Author Archive | Daniel

Crumble heads to the Education Show

Last week, a few of us travelled up to the NEC, Birmingham for the Education Show. We were there mainly to exhibit the Crumble as the show tends to be geared towards Primary and Home Educators – and the Crumble is perfect for Primary Computing and Design and Technology. Loads of people had a go with the Crumble and there was a real excitement surrounding the stand.

We were sharing our stand with Mike and Beckie from UK STEM – they were launching their fantastic new initiative called ‘The Global Stem Award’ which you can find out about here.

When the show had quietened down, we even found time to set each other some Crumble challenges!

We thoroughly enjoyed our time at the show and it was great to meet so many new and familiar people, all of whom share our excitement and passion for education. We look forward to the next one.

Getting Musical with the Crumble

A Crumble powered instrument that can play a tune? You must be mad!

Don’t worry, we thought we were too, but after having this idea in our head for a long time, we finally bought a glockenspiel to try it out-  and lo and behold our Crumble powered glockenspiel is alive.

Surprisingly, you don’t need many parts to make the instrument work. A glockenspiel with a beater, two servos, some cable ties and a sticky pad or two. We placed it on a spare piece of corriflute so that we could keep the servos and the glockenspiel aligned.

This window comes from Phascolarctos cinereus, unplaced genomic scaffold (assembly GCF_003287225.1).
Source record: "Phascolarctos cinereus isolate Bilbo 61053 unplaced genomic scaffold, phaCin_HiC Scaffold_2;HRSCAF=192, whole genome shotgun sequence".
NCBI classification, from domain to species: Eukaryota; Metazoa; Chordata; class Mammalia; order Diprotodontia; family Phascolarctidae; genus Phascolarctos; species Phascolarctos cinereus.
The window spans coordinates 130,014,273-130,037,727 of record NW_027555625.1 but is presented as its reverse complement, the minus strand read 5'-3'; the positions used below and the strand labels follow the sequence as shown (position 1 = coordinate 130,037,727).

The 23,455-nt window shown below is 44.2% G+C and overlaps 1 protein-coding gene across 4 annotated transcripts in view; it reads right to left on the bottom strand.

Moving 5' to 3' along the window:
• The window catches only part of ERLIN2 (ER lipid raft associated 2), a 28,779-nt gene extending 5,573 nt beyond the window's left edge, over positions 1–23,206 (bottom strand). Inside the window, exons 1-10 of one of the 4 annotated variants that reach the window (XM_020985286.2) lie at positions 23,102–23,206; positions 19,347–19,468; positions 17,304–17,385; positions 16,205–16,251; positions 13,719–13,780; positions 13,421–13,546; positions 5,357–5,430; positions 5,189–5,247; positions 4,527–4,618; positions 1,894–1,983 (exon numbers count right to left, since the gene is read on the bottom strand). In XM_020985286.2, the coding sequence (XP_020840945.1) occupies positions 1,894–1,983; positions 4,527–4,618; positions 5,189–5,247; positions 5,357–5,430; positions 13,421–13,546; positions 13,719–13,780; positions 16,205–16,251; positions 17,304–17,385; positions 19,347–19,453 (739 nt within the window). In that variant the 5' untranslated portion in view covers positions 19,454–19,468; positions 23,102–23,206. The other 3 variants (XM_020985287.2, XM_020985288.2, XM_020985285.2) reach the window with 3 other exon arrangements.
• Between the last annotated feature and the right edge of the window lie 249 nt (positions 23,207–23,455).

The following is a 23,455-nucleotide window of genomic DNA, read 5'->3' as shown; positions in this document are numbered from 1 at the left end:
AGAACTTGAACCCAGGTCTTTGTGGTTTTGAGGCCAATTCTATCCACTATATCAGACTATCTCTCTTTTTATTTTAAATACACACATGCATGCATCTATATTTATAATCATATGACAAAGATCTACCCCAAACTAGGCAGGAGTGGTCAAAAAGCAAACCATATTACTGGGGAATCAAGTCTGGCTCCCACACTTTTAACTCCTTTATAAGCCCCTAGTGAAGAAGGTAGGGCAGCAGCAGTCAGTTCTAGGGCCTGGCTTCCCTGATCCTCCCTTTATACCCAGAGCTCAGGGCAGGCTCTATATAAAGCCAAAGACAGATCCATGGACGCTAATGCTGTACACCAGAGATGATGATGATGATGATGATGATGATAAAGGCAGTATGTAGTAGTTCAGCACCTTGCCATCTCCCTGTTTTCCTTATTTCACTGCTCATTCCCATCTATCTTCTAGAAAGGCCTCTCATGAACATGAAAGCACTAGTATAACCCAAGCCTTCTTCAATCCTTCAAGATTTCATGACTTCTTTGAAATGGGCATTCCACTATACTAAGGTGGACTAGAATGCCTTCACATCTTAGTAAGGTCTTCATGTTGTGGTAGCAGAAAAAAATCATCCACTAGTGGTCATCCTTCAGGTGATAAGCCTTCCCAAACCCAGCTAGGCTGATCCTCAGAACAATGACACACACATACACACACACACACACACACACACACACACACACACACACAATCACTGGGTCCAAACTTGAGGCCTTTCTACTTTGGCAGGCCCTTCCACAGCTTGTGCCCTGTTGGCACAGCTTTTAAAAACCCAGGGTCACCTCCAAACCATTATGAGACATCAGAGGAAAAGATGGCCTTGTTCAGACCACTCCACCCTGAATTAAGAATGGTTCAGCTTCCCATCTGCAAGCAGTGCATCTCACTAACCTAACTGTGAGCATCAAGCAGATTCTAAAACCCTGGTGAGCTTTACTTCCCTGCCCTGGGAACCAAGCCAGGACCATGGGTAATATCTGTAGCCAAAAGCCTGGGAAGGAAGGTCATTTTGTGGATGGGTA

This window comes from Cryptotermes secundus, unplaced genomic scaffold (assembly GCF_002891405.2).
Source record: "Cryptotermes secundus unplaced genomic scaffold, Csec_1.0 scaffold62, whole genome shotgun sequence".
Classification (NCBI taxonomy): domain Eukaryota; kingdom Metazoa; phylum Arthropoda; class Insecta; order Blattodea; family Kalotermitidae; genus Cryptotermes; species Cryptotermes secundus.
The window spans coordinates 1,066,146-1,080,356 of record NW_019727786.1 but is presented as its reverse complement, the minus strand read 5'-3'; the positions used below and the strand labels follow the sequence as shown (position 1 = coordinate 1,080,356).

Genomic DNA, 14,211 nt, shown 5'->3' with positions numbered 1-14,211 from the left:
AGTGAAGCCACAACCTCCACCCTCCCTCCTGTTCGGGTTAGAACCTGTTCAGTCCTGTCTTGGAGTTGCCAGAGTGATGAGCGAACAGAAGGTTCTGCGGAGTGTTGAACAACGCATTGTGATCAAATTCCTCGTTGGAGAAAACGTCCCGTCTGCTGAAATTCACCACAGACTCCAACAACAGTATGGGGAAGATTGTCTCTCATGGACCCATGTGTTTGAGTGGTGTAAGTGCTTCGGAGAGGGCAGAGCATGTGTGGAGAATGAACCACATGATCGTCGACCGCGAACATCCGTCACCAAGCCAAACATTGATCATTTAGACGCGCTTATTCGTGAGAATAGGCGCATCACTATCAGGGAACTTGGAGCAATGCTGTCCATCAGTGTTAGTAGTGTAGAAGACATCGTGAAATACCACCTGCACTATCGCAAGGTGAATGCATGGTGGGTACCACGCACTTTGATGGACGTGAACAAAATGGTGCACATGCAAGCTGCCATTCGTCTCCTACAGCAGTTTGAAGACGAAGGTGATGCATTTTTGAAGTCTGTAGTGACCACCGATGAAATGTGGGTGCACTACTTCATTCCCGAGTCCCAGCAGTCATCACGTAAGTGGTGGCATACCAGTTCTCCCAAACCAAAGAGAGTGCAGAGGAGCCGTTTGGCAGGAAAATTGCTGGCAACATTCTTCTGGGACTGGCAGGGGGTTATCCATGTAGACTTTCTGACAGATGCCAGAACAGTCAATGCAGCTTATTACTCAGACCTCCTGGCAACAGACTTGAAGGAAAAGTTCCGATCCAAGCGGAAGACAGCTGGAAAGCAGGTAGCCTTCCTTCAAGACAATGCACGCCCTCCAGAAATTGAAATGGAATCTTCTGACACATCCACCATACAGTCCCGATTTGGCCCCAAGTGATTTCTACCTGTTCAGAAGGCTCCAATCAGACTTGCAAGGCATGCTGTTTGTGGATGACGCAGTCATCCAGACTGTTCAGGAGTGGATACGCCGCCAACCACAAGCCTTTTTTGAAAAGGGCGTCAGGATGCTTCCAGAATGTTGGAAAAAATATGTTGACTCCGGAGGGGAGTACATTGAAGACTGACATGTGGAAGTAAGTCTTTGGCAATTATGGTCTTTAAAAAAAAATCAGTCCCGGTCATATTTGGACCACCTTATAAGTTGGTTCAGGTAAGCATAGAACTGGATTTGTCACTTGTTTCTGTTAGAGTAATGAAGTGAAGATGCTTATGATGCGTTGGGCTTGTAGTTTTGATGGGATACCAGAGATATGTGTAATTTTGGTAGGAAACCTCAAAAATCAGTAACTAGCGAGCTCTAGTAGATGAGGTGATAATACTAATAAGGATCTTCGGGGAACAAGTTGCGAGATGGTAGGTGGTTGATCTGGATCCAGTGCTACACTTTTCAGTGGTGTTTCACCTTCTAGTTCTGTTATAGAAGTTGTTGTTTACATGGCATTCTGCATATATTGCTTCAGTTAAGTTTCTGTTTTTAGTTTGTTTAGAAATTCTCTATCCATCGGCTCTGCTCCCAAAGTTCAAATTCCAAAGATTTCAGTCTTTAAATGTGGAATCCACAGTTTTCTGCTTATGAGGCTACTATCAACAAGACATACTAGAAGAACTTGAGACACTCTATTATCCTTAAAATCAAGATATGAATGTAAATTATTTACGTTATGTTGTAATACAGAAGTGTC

We needed two servos for this. One servo with the “cross” attachment, and the other with the “double arm”. These were then wired into the Crumble, one on A and the other on B.

The two servos were then connected with sticky pads and cable ties. The bottom servo moves along the X axis (left to right), and the top servo along the Y axis (up and down).

To allow us to easily play the given notes, we created a variable for each one and worked out, through trial and error, which notes where at which angle.

We then moved onto setting out variables for a crotchet, a minim, and then the angles at which the top servo needs to be to hit the glockenspiel, and where it should rest at.

This is the block of code to hit the ‘F’ key, for one crotchet (same as the beat). The total of the wait statements is 750 milliseconds, which equals 80bpm.

And there you have it, one Crumble-powered Glockenspiel! Our instrument came with some free music, so we decided to use one of those pieces. After piecing together many snippets of code, here is Beethoven’s 9th Symphony – well the first line, in all of its Crumble-y glory.

Christmas has arrived!

Our first proper Christmas since we moved in to our new building with Mindsets. We’ve decided to mark the occasion with a suitably decorated tree!

We connected 20 Sparkles and a Sparkle Baton together using croc-leads. We then wrapped these around the tree, with the Baton on the top. The croc-leads are almost a decoration in themselves!

The Crumble is connected to a Raspberry Pi, which is connected to our network, meaning we can remote-desktop in and change the lights! It’s pretty much an Internet of Things Christmas tree.

We decided to add our big red button near the base of the tree, to allow the user to cycle through the light sequences. The code runs a light sequence, and waits for the button to be pressed before moving onto the next sequence.